Olympic diver David Boudia will make his third Olympics appearance in 2016. He has teamed up with Uncrustables to find out what makes people unstoppable. For him, it’s his family. As part of the Unstoppable campaign, he shared some stories from his career and talked about how he feels heading into Rio.
How did you first get into diving?
When I was 7, I wanted to be an Olympian. I was looking for some sort of sport where I could do that. A few years later I found this sport called diving that I’d never heard of before, and I started getting good fairly quickly. It fit perfectly because I was a gymnast, so I could kind of have that same flipping and twisting feeling but I got to land on water on my head instead of on a mat.
So your Olympic dream started before you ever started diving?
Yeah, I think a lot of it had to do with me being in gymnastics at that time and that’s like the biggest thing you can do as a gymnast. So that’s kind of what sparked the dream. My family and I loved to watch the Olympic Games, so I remember watching the ‘96 games and trying to do what they were doing on TV in my living room. I just loved everything about it.
Can you talk about your 2008 Olympic experience and how you overcame the heartbreak of not winning?
I would never want to walk through it again, but I’m thankful that the heartbreak that did happen at those Games happened because it helped build and shape me to who I was in 2012 and who I am going into ’16. The struggles that go into not reaching your goals… I think it helps make you stronger. So going into 2012, just being able to experience what I did, I think it helped translate into accomplishing winning the Olympics in London.
What’s your mindset for Rio?
I want to go back and win my gold. If you were to ask my wife, I have the annoying, competitive drive to have to win at a card game. So that’s no different when it comes to the Olympics. I want to go into Rio and obviously win the Olympics again. But ultimately I have no control over that because of what my competitors are going to do or what the judges will give me. What I do have control of is taking it one dive at a time. At the end of the six dives if I’ve done the best six dives I’ve ever done, whether I come up with the gold or come up short, I’ll be content.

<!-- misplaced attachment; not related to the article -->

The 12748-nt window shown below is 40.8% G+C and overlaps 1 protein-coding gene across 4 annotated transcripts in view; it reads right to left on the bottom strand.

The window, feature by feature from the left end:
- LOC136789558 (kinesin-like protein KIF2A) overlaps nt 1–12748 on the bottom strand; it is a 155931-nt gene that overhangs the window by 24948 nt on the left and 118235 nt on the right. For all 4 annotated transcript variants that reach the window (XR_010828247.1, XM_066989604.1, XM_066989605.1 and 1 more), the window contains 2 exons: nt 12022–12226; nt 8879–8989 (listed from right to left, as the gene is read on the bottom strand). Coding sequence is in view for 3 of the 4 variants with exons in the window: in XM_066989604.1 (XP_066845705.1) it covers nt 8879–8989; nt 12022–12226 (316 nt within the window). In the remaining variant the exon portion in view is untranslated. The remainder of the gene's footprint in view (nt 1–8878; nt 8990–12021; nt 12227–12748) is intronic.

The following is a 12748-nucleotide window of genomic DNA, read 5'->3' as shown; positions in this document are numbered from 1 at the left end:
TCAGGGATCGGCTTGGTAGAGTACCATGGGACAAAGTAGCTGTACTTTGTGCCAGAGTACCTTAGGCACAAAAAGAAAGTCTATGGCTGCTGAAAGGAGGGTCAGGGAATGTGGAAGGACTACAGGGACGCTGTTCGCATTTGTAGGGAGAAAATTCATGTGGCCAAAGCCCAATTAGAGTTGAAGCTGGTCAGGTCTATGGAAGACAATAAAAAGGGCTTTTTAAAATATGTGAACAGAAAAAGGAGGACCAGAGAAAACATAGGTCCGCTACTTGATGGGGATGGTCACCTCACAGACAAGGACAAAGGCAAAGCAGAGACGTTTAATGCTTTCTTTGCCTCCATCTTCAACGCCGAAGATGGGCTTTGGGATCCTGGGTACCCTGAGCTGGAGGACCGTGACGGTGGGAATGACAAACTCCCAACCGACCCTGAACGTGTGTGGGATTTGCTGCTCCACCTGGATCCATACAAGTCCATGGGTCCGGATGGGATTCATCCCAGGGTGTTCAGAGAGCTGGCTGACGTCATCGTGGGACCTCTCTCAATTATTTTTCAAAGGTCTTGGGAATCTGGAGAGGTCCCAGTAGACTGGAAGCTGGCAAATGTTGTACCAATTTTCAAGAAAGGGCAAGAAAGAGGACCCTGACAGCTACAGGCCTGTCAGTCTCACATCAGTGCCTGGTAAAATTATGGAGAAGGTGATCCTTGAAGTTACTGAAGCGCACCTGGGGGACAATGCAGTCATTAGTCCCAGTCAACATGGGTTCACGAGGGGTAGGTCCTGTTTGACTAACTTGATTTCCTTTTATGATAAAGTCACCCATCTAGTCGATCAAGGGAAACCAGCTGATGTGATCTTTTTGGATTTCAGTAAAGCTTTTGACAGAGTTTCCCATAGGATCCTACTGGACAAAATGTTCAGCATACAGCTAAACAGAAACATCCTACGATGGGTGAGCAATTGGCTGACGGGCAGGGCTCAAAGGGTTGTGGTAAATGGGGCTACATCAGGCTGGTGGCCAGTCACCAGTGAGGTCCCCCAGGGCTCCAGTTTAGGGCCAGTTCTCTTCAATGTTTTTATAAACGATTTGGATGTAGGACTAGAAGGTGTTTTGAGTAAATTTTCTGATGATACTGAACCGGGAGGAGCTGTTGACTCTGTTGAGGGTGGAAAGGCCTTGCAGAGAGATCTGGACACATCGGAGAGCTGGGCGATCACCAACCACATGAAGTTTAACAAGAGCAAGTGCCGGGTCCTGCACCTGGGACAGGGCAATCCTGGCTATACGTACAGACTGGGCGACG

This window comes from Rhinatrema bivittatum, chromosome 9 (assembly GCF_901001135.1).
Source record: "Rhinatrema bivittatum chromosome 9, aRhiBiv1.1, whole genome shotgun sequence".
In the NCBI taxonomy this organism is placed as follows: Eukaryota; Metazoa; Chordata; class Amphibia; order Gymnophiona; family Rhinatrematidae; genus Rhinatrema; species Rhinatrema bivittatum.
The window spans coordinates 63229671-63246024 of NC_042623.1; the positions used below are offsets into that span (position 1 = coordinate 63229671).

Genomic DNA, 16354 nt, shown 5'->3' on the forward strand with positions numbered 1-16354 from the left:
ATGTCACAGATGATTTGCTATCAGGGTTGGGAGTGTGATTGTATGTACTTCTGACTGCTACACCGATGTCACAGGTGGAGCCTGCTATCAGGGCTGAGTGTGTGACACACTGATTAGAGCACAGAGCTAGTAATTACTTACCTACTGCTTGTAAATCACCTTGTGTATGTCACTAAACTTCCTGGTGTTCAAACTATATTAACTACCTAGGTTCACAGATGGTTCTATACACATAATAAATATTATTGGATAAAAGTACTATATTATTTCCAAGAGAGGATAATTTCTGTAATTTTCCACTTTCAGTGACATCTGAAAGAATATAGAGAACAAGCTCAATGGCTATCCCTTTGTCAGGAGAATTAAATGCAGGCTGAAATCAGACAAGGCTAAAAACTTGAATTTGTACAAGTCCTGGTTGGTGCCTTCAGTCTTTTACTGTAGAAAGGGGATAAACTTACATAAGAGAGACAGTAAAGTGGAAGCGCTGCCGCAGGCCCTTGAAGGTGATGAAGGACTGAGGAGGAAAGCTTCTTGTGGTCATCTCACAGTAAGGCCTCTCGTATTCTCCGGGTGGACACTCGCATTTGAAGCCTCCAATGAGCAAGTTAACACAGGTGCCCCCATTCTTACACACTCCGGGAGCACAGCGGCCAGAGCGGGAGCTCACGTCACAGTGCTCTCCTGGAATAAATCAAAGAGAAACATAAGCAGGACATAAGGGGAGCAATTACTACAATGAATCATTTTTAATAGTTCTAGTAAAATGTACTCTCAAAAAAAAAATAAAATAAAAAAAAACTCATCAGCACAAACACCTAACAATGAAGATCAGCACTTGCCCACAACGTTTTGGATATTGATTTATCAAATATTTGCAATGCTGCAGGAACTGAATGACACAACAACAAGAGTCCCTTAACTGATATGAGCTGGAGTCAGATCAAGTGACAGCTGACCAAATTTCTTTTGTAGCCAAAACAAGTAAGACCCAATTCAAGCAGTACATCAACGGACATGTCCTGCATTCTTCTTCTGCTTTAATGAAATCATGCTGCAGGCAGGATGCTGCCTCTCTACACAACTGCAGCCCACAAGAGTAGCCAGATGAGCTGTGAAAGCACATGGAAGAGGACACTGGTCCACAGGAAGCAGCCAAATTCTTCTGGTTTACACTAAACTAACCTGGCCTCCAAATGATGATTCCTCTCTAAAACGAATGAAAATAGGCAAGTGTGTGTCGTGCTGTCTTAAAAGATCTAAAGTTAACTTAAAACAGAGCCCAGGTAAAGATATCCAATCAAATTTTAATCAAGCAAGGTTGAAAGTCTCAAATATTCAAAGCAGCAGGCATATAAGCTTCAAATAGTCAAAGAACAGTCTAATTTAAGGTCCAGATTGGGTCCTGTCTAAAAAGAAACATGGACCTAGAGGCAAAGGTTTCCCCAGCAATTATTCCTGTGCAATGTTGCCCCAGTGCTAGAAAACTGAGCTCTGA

Do you expect to have any nerves?
I hope there are nerves and butterflies because that means the competition actually is coming near. I think sometimes those nerves are healthy if you know how to make those butterflies fly in formation. Because I’ve been able to go to a couple different Olympics, I’ve learned how to do that and I think those nerves get me excited, they get me into my zone where I can compete and have that tunnel vision.
What advice would you give to young athletes about overcoming failure?
I would tell them you should have those huge goals that you want to accomplish. But more importantly I would encourage them to set smaller, more achievable, immediate goals. Whether that’s going to practice and working harder than you did the day before… If you can say, “I did that” and check it off, then by the end of this road you can see all of the goals that you’ve already accomplished and it gives you some encouragement. It’s really just taking it one step at a time instead of being consumed with all of it at once.
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